This patient story is an example of how a care management team member examines the determinants of each patient’s social health to ensure they are aging well. ChartSpan’s clinicians follow a care plan and create SMART goals for patients who need to cope with change, find meaning and joy, stay connected, and get active. In this example, you can see how the clinician helped the patient feel connected, as well as suggested local agencies to help with some of his struggles. Clinicians frequently reference different organizations to meet economical and environmental needs such as exercise classes, senior centers, Silver Sneakers, financial assistance, coupons, transportation, and housing. These can help get patients back on track and feel more connected.
ChartSpan’s care management team is trained to address and intervene in a multitude of situations where a patient may feel isolated, anxious, stressed, or depressed. Part of our clinical screening includes a depression screening (PHQ-2) which is recorded in the patient health summary and sent back to the patient’s provider. The clinicians are prompted by a notification in our proprietary CCM software to alert them to perform the screening. Patients who test positive for depression from this screening can have a follow up with their provider for the additional PHQ-9 testing.
ChartSpan’s CCM team not only proactively listens for signs of depression, but also addresses and reacts to grieving, loss, and even suicidal thoughts. They are thoroughly trained in the protocols for each situation. If a suicidal call occurs, they are trained to keep the patient engaged while a nurse is alerted and 911 is called.
COVID-19: The Implications of the Pandemic on Loneliness
Since the rise of COVID-19 in early 2020, there has been an increase in overall uncertainty which has brought loneliness, depression, and anxiety for all ages, especially the elderly who already experience isolation. Patients are worried about several consequences of the virus – for example their own health, grieving the loss of others, experiencing quarantine, and the financial impact. Mental health challenges have only been exacerbated by the pandemic and the isolation that has been imposed upon many vulnerable populations. The Disaster Distress Hotline, sponsored by the Substance Abuse and Mental Health Services Administration, saw a 338% increase in the volume of calls from February to March and in April, the federal government mental health hotline saw more than 1,000% more text messages. At ChartSpan, we experienced a 28% increase in inbound phone calls, during that same time period, from patients and in 76% of those calls, COVID-19 was addressed. In addition, the overall length of all calls has increased by 12% as patients have more questions about the virus. See a few of the metrics ChartSpan has reported over the last few months.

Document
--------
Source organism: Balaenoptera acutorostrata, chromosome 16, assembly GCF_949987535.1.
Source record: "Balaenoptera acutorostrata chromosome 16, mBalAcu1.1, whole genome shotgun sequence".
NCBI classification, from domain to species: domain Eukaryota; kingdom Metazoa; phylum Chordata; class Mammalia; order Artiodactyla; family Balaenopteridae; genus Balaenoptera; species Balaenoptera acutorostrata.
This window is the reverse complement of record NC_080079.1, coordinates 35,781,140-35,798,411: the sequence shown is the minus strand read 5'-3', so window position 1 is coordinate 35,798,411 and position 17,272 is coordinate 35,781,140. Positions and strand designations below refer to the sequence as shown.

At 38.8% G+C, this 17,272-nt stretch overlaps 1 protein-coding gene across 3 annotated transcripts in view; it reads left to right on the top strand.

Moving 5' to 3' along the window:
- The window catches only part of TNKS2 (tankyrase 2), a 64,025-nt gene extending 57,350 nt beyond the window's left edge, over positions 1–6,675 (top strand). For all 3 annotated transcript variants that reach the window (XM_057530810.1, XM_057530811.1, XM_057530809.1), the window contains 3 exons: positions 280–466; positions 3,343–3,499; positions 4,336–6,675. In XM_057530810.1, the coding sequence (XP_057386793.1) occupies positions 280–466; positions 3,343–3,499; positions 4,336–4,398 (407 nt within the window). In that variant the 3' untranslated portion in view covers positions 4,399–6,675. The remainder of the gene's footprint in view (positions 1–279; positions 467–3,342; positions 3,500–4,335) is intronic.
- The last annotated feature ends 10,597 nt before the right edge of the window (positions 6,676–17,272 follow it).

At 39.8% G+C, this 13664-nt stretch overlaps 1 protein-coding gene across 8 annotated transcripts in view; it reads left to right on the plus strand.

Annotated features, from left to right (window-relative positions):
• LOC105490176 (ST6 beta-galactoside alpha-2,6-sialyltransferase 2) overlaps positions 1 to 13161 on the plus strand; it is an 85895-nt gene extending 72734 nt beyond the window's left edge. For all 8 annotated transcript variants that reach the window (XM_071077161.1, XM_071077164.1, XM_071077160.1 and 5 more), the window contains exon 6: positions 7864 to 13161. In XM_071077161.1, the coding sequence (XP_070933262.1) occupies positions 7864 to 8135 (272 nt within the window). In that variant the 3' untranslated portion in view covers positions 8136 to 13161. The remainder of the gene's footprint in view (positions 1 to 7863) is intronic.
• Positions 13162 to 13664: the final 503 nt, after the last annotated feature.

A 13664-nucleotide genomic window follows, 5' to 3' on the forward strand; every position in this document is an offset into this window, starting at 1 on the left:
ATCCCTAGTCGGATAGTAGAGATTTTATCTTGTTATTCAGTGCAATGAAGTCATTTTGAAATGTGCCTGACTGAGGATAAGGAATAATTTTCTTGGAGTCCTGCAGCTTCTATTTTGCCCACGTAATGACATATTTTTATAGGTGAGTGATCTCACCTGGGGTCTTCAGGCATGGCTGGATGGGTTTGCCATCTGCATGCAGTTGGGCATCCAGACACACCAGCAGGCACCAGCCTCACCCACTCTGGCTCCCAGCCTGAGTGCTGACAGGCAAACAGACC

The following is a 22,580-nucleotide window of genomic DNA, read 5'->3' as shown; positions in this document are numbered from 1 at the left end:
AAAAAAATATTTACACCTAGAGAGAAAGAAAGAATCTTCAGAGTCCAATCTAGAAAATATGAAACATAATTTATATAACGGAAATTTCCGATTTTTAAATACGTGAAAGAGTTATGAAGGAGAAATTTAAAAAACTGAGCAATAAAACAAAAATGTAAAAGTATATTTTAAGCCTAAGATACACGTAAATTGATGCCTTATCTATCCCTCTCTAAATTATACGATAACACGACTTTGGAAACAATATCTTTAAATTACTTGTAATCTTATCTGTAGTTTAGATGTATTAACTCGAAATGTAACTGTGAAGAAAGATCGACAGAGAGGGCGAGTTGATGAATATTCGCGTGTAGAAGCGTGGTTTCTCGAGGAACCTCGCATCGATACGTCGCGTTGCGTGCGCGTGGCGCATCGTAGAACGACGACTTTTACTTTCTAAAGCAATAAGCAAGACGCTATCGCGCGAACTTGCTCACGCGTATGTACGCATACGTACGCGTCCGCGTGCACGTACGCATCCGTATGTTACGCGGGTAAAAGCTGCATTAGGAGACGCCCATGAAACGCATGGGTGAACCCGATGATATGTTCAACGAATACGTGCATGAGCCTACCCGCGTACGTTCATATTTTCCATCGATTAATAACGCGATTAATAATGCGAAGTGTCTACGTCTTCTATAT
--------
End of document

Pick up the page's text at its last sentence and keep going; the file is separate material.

Patients have shown a strong appreciation for their CCM program during the pandemic. One clinician reported her experience speaking to a patient – while she did not report any change in her physical health, the isolation she is experiencing was significant:
“[Redacted] said she really appreciated our call this month. The senior community she lives in is in an isolation period due to the coronavirus, and all the activities have been canceled. She said she has been really bored, and that it was so nice to have someone to talk to. I reminded her that we are always here to talk to if she needs us. She was really sweet and appreciative of our service.”
A continued uptick in loneliness should be expected as COVID-19 continues to surge. The effects will be long-lasting from many angles – especially when it comes to the emotional toll on health. Data from a Household Plus Survey 2020 revealed that the percentage of the U.S. population who reported anxiety or depressive disorder during the pandemic was 30%, with some states reporting as high as 45%. As forced cases of isolation grow exponentially, providers need to take action to get ahead of the inevitable wave of loneliness, depression, and the effect on physical well being that is coming in the elderly population. Connecting with patients during this time is critical to ward off a further, preventable decline in health. A Chronic Care Management program can add an additional level of support for patients, by being a “source of friendship” and a resource for better health.
For more information on ChartSpan’s CCM service visit our Chronic Care Management page .